" basic wages' means all emoluments which are earned by an employee while on duty or on leave with wages in accordance with the terms of the contract of employment and which are paid or payable in cash to him, but does not include (i) the cash value of any food concession;

(ii) any dearness allowance (that is to say, all cash payments by whatever name called paid to an employee on account of a rise in the cost of living), house-rent allowance, overtime allowance, bonus, commission or any other similar allowance payable to the employee in respect of his employment or of work done, in such employment;

2 (1984) 4 SCC 324: 1984 SCC (L&S) 747 3 (1963) 3 SCR 978 : AIR 1963 SC 1474: (1962) 2 LLJ 490 225 (iii) any presents made by the employer;"

12. It would thus be apparent from the above definition that "bonus" without any qualification was expressly excepted from the term "basic wages". It was argued on behalf of the company that in view of the unqualified use of the word bonus, all kinds of bonus including production bonus were excluded from the said definition and hence production bonus could not be taken into consideration for calculating the contribution. The Court accepted the said contention and set aside the decision of the Central Government that Provident Fund contribution must also be made on the production bonus.

13. In Jay Engineering Works Ltd. v. Union of India' which was also relied upon by Shri Salve, again the definition of the term "basic wages" under Section 2(b) of the Employees Provident Funds Act fell for consideration in the context of a peculiar production bonus scheme. Under the scheme, a certain proportion of the production was taken to correspond to the minimum basic wages and dearness allowance fixed by the awards and this was termed as "quota". The production above the quota was paid at piece-rates. There was also a norm fixed which was much higher than the quota. Every workman who failed to produce the norm was to be considered as guilty of misconduct and liable to be dismissed. The company relying upon the decision of this Court in Bridge and Roof Co. case3 contended that the entire payment for production above the quota was payment of production bonus and, therefore, could not be taken into account for the purposes of contribution to Provident Fund. It was also contended that even if the payment for such production was not production bonus, it should be treated as payment in the nature of "other similar allowance" appearing in the said definition of "basic wages". The Court held that the real base or standard of production was the norm and any payment above the norm would be real production bonus and any payment up to the norm was "basic wages" for the purposes of the Act and that the payment made above the norm would alone be production bonus and would not be available for calculating the contribution to the Provident Fund.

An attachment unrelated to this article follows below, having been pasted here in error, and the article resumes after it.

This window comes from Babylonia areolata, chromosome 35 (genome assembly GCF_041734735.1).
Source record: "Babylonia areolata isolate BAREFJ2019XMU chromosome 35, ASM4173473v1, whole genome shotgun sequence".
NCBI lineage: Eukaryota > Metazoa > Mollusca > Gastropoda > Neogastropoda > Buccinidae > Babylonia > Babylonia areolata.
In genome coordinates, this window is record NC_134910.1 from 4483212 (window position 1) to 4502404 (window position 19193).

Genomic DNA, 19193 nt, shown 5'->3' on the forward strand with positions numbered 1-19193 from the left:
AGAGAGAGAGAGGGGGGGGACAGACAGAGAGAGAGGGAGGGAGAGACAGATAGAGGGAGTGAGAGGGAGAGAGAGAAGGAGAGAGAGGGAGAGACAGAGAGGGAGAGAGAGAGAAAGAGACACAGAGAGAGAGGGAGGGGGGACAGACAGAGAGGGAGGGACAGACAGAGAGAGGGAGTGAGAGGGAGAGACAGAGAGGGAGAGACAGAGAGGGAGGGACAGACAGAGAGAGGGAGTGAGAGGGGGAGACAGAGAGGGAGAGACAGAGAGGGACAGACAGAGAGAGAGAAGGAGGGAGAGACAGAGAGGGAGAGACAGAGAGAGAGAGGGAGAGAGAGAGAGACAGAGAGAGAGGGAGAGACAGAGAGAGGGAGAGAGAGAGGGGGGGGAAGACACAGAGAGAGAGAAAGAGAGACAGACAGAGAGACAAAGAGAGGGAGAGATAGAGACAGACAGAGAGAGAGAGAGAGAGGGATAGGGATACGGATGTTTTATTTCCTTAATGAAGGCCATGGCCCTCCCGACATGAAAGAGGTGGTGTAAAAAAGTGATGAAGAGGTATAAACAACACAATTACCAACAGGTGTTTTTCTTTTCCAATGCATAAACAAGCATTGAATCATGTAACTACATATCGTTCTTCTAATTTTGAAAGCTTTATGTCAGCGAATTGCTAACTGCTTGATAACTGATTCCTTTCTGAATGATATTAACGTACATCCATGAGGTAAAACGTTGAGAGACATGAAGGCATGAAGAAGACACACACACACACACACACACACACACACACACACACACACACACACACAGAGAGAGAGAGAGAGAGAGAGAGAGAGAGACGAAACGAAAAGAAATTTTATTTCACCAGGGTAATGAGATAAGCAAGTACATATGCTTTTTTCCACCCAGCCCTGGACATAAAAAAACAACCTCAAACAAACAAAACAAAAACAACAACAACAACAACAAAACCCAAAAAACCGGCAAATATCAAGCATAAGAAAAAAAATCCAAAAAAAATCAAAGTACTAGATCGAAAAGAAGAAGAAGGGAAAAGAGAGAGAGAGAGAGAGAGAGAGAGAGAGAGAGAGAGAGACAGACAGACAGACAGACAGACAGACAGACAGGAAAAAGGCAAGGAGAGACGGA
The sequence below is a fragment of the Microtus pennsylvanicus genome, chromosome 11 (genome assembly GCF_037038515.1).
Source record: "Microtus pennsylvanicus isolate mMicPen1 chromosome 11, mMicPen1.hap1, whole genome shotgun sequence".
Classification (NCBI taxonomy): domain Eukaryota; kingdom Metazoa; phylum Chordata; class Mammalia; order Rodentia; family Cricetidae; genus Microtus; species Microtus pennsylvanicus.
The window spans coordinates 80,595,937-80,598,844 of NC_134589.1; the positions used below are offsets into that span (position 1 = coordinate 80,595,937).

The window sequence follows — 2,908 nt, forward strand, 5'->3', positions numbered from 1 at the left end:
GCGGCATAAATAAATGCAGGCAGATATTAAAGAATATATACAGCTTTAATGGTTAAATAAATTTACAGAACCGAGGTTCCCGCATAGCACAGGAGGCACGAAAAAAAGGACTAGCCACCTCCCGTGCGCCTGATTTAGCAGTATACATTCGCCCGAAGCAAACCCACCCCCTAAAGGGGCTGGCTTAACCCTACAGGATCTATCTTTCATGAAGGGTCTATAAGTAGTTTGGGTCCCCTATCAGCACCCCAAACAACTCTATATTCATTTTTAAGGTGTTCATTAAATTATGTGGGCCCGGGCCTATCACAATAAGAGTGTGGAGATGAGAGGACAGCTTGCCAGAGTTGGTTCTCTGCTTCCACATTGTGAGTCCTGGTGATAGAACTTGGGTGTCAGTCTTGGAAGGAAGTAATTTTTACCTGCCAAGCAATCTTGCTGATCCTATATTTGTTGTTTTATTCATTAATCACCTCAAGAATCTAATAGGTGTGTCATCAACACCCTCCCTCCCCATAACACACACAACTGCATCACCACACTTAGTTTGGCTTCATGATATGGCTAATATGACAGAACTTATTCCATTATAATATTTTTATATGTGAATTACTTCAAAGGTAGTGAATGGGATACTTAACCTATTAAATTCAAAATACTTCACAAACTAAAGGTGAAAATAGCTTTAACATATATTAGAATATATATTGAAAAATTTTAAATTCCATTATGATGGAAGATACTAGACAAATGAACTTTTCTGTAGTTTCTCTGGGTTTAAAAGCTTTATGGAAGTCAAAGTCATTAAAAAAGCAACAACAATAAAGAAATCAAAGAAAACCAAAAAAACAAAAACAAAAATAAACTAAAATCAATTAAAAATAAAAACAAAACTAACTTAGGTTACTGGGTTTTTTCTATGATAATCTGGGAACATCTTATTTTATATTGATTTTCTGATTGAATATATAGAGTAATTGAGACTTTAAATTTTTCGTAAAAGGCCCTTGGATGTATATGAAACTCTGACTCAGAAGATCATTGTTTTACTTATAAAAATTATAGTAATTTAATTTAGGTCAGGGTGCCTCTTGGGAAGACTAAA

14. As pointed out above, the attendance bonus payable to the employees is under the terms of the settlement which has become a part of the contract of employment. Hence the said bonus will fall within the first part of the definition of "wages" under Section 2(22) of the Act which covers all remuneration paid or payable in cash to an employee if the terms of contract of employment, express or implied, were fulfilled. It is, therefore, really not necessary for us to consider whether it will be "other additional remuneration" and if so whether further it will be excluded from the definition of "wages" because it is not payable within a period of two months from the date it is due. However, if it is necessary to express our view on the point, according to us, the expression "other additional 4 (1963) 3 SCR 995 : AIR 1963 SC 1480 :(1963) 2 LLJ 72 226 remuneration, if any, paid...... implies that the said remuneration is not payable under any contract of employment, express or implied. This is so because while the first part of the definition refers to remuneration under the contract of employment, the second part does not refer to remuneration under any such contract. Secondly, the definition is inclusive and includes only such payments outside the contract as are mentioned in its second part and none other. Thirdly, the expression "if any, paid" after the words "other additional remuneration" will be inconsistent if the remuneration is payable under the contract of employment since such payment is not dependent on the will of the employer but on the fulfilment of the terms of the contract. Lastly, the second part of the definition includes only such contractual payments as are specifically mentioned therein and the exclusionary part does not include the attendance bonus like the present which is payable as stated above under a contract. Hence the expression "other additional remuneration, if any, paid" not only does not refer to remuneration payable under any contract but refers to such remuneration which is payable at the will of the employer. Every remuneration that is payable under the contract would, therefore, fall under the first part of the definition.

15. For the above reasons, we agree with the conclusion of the High Court and dismiss the appeal with costs.